20. That's true. I didn't really mind the game being unrealistic because it felt like a parody to begin with, so I couldn't take it seriously. ND games have pretty much always suffered from tonal issues/inconsistencies, but it's especially noticeable in the later games. I think it's kind of charmjng though, so I don't know.

  21. NGL: psych nursing is hard. Patients are mean to you — sometimes very, very mean. Autism is my superpower because I don’t see any of the subtle shade that patients throw and my face stays expression-free regardless of what people say. I can back up/duck quickly so I’ve only been punched twice in 15 years.

  22. I'm sick of this "that's how things work" attitude. You acknowledge things aren't fair, and the system is messed up, so why don't you try to change it? I've been in psych wards and have few positive things to say about the experience. Not all staff are going to be understanding of autism, and there is a chance they'll actively harm you in the name of protocol, which they otherwise may fail to follow. It's true that psychiatric hospitals don't and can't really help people in most circumstances, and I think it's even more so for autistic people. No medication can "cure" my autism and I wouldn't ever wish for it. There is nothing wrong with how my brain works. My outbursts are a reaction to a broken society, NOT a result of mental instability. Take it as a sign that things need to change.

  23. Great list! Don't really have anything to add because you already have some of my favorite games listed, but you might want to consider categorizing by series to organize things a little nicer.

  24. I had some difficulty transitioning to showers as a kid, but eventually I got used to it and now showering every night is a part of my routine. I hardly ever take baths anymore, but I never skip showers.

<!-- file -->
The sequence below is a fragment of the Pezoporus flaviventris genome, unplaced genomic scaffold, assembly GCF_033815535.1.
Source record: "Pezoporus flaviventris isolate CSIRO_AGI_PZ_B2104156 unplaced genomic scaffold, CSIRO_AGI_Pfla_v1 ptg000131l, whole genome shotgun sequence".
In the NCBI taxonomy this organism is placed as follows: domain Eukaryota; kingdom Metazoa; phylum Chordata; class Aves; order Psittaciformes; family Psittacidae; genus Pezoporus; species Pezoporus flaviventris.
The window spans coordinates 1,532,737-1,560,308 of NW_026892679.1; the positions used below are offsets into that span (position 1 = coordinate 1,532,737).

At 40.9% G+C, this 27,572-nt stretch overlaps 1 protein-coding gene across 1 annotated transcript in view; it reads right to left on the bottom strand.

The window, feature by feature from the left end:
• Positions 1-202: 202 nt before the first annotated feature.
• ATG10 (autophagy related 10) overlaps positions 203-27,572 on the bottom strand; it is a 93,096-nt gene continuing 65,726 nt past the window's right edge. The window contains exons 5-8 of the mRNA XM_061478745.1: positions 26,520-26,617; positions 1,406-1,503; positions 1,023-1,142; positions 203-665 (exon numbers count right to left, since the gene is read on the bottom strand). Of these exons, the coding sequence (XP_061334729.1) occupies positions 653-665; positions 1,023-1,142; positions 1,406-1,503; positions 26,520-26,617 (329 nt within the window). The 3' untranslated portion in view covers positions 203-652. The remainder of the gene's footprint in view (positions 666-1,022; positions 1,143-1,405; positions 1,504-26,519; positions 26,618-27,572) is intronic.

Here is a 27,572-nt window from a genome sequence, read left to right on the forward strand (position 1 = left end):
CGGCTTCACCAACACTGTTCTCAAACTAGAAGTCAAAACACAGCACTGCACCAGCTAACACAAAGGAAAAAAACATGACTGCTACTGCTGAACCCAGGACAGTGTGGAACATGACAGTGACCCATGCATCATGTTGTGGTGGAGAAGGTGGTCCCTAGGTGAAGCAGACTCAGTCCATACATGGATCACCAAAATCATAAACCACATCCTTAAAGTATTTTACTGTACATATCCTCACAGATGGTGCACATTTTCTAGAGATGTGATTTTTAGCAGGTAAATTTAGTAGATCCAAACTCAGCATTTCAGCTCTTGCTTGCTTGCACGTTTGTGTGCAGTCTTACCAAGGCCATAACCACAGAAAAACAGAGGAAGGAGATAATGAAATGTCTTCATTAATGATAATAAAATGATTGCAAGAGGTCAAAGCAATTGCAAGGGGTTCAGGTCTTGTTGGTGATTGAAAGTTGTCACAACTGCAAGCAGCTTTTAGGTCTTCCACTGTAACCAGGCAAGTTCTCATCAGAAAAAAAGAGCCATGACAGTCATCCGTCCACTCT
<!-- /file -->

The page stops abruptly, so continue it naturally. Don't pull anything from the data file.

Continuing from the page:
25. I couldn't possibly imagine how difficult this must be for you. The world is so unfair and there is little we can do in the moment to change that, but try to survive as best we can. I wish I could offer more support other than wishing things will improve. I'm hoping you will get through this okay.

  26. I get really frustrated with basic small talk. Because the rules are generally that they ask a certain question, you give a certain answer.

  27. I hate small talk because it's so fake. If you don't really care to talk to someone or want to get to know them, don't lie and pretend that you do. I think it's pointless at best, if not just downright wrong or immoral.

  28. I don't wear makeup everyday because I'm lazy, not skilled at using it, and don't really have a need to. When I do my own makeup it's very light, like mascara and foundation. For special occasions I'm fine with heavier makeup (so long as it doesn't look it). I feel like I only have sensory issues with makeup if it's lower quality or I have too much on.

  29. They wanted straight black pants. Leggings of any kind aren't allowed. (The leggings I do have aren't even tight and they said no)

  30. If you have an official diagnosis, you can make a reasonable accommodation request per the American with Disabilities Act. Otherwise, they would be in violation of said act, which is a federal offense.

  31. I don't even know how to do that, and at this point there's no chance of me getting a job there anyway. In my experience it has been near impossible for people to recognize my sensory issues as legitimate disability.

  32. Definitely a sensory issue. For me, underwear have to be loose and baggy, which is embarrassing given that they'll inevitably be visible (especially considering the only pants I'll wear are leggings). As for bras, I'm pretty sure my boobs are underdeveloped so I don't have much trouble finding comfortable T-shirt bras and "no feel" type things.